Welcome to Exoplanet Watch! We're glad you're here! See our How to Get Started page.

Exoplanet Watch. A person with a telescope looks up towards a symbol of a transiting exoplanet against a background of exoplanets in the night sky.
A citizen science project, sponsored by NASA's Universe of Learning, we help anyone (yes, you!) gather data about exoplanets, planets outside our solar system. Then analyze that data, submit your results into a NASA database, AND get credit for your work in scientific papers!

No telescope? No problem! Use our remote robotic telescopes.

Become an Exoplanet Watcher!

Join our Slack to meet other Exoplanet Watchers, ask questions, troubleshoot problems, and more. Beginners are welcome!

When you look up into the night sky, do you wonder what's out there beyond our solar system? Come help scientists learn more about the exoplanets in our galaxy!

Anyone can participate! The Watchers community teaches you everything you need to know step by step. No telescope? No problem! You can use our robotic telescopes to request data to analyze even on a mobile device.

When an exoplanet orbits in between its star and the Earth, this "micro-eclipse" blocks a small percentage of the starlight. Graphing the brightness over time, there will be a dip in the "light curve" which can oftentimes be less than 1%! Our open-source, cloud-based software, EXOTIC, takes in your raw images/data (from your telescope or ours), then "reduces" them into a light curve to find that dip.

You'll be able to upload your results into our NASA pipeline to help scientists learn more about that exoplanet system. A unique identifier makes sure you get credit for your observations whenever scientists use your data. As of March 2024, Exoplanet Watchers have studied over 400 different exoplanets, and created over 6,000 light curves.

You can play with this artist's concept of the exoplanet called HAT-P-32 b. Click and drag your mouse to move the exoplanet. Click on the "+" to see more information about the exoplanet. Credit: NASA's Eyes on Exoplanets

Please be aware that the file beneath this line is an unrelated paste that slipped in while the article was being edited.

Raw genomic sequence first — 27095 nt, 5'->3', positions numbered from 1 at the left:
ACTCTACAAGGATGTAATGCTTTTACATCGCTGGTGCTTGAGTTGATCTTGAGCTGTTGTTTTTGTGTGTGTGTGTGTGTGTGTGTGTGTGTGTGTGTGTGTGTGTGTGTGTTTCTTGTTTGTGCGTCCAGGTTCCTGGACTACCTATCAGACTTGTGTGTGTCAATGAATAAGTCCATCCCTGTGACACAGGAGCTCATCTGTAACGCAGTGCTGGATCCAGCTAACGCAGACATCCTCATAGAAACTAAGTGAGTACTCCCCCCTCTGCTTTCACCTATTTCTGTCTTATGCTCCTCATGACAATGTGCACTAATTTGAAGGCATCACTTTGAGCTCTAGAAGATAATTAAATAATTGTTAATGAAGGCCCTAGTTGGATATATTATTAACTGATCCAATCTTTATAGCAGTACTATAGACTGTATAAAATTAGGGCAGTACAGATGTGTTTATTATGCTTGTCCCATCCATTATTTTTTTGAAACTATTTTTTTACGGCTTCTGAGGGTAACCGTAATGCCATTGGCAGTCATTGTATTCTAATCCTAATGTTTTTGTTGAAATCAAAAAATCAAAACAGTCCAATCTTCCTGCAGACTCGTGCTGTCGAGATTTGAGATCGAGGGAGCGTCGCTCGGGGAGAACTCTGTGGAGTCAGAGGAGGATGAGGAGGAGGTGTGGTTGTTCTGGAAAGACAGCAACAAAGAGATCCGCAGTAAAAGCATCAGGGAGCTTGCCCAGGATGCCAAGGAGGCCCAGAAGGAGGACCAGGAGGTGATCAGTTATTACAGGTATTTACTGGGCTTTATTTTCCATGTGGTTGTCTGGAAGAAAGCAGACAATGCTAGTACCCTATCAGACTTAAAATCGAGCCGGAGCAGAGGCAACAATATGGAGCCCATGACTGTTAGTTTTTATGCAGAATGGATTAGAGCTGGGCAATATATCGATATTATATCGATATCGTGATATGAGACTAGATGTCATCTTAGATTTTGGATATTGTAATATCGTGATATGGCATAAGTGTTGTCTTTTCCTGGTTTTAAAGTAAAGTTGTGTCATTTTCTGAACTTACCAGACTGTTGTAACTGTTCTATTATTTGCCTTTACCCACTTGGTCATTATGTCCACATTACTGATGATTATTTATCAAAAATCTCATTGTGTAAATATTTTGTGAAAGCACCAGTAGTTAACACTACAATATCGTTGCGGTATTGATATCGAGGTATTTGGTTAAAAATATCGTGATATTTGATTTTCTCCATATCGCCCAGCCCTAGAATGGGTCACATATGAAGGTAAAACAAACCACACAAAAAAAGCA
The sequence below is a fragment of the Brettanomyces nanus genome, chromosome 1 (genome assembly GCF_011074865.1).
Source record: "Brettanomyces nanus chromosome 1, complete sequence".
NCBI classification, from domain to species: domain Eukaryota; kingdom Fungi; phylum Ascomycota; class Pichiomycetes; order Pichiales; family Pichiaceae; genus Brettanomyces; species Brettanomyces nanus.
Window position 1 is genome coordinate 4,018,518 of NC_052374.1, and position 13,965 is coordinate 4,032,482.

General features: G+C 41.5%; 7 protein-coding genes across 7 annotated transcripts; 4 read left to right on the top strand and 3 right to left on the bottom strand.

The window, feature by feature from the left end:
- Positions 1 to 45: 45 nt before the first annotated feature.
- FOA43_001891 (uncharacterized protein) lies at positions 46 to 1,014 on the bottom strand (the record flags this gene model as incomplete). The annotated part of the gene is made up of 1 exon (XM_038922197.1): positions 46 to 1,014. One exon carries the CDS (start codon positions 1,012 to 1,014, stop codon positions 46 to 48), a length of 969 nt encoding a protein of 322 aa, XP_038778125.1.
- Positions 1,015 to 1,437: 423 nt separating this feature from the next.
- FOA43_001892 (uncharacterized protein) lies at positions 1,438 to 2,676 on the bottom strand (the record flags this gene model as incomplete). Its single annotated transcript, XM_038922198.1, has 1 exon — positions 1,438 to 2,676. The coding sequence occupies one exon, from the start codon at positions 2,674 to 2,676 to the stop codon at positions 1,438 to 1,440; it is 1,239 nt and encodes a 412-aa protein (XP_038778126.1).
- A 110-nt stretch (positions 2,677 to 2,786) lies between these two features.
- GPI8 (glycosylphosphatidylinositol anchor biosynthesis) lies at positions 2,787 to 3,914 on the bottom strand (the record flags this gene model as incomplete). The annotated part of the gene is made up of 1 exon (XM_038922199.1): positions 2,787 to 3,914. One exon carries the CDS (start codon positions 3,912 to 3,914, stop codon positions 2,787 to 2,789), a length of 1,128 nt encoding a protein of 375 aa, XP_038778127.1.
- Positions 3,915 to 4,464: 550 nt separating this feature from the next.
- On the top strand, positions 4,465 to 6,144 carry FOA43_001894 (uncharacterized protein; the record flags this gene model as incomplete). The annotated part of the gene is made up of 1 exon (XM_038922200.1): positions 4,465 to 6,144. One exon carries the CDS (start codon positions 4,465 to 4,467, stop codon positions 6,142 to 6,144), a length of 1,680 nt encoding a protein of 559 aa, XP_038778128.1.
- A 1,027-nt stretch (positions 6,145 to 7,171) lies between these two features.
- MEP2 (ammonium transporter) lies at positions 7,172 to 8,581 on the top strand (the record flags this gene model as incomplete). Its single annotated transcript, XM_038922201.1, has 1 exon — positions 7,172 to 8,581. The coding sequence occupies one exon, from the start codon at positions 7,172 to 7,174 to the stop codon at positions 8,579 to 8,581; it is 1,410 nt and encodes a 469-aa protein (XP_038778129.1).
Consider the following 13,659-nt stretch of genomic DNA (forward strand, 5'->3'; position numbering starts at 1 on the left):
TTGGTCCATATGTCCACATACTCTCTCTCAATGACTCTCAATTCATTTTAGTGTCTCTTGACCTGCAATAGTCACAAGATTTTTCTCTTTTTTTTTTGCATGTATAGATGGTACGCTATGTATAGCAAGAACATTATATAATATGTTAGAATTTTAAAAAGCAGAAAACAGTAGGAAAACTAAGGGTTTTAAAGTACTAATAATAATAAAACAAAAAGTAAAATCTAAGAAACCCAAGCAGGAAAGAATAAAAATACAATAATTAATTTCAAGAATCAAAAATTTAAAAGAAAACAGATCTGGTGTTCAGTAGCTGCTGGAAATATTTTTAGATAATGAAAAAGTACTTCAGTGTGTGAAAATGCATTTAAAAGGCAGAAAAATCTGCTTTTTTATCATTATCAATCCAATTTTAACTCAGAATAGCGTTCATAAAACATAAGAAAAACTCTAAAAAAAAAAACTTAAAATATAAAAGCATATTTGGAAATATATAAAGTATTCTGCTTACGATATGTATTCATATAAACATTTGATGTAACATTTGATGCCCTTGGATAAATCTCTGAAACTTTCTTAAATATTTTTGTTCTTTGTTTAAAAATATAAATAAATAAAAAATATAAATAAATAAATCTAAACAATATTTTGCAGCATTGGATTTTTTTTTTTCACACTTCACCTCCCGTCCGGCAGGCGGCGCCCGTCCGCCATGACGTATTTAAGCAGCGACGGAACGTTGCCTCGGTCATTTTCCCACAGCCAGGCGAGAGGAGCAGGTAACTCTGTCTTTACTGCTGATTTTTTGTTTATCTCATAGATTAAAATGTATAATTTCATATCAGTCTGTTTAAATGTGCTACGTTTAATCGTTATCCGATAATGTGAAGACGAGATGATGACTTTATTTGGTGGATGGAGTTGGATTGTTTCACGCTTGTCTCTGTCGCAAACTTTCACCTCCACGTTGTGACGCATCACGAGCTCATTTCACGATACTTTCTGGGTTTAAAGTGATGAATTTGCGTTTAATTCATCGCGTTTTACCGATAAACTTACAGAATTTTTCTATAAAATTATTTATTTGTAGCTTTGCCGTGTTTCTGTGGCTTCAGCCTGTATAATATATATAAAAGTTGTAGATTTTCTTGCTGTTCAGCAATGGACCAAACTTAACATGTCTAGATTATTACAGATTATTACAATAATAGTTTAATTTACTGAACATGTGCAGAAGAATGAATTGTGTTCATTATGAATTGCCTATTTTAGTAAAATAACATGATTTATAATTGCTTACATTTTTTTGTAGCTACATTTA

With your help, Exoplanet Watch will:

  • Make the best use of larger telescopes — more accurately predict the next transit event for follow-up with space-based telescopes (e.g., the Hubble Space Telescope and the James Webb Space Telescope) or large ground-based telescopes
  • Discover new exoplanets — using transit timing variations to infer the existence of an additional exoplanet in a extrasolar system
  • Monitor stellar variability — changes in a star's brightness caused by spots (dark regions) and plages (bright regions) of an exoplanet's host star can be measured
  • Confirm new exoplanets — help confirm the existence of newly discovered exoplanets
By studying exoplanets, you can help answer NASA's three big science questions about the universe:

  • How does the universe work?
  • How did we get here?
  • Are we alone?

As an Exoplanet Watch citizen scientist, you will:

  • Learn how science is done from beginning to end, collecting data, processing it, sharing it, and reading papers that incorporate it
  • Observe transiting exoplanets (if you have a telescope), or request data from other people's telescopes (if you do not) using our data checkout system
  • "Reduce" and analyze your data, using our free, open-source EXOTIC software, to create your own transiting exoplanet light curves
  • Upload your results to the American Association of Variable Star Observers (AAVSO) Exoplanet Database
  • Have your light curve included on the Exoplanet Watch's Results webpage
  • If your observations or light curves are used in a scientific paper, your name will be listed as a co-author on the paper, and you will get credit for participating in scientific research
  • Meet astronomers who study exoplanets professionally and collaborate with other citizen scientists in our bi-weekly meetings and on our Slack

Sounds great! How do I participate?

Head over to our How to Get Started page to learn more and get started!


  • Subscribe to our Monthly Newsletters, which include exoplanets to observe, new project features, information on topics that will be covered in our bi-weekly meetings, a featured member of the month and astrophoto of the month, and links to exoplanet resources.
  • Learn more about the science behind Exoplanet Watch from our Background Information and Resources
  • Contact us on Slack or via email if you have questions that aren't covered in our Frequently Asked Questions page

We're always open to suggestions on how to make Exoplanet Watch a more interactive and inclusive project and community. You can comment anonymously via our feedback form.

NASA's Universe of Learning materials are based upon work supported by NASA under award number NNX16AC65A to the Space Telescope Science Institute, working in partnership with Caltech/IPAC, Center for Astrophysics | Harvard & Smithsonian, and the Jet Propulsion Laboratory.

This project complies with the Paper Reduction Act via Office of Management and Budget Control Number 2700-0168.

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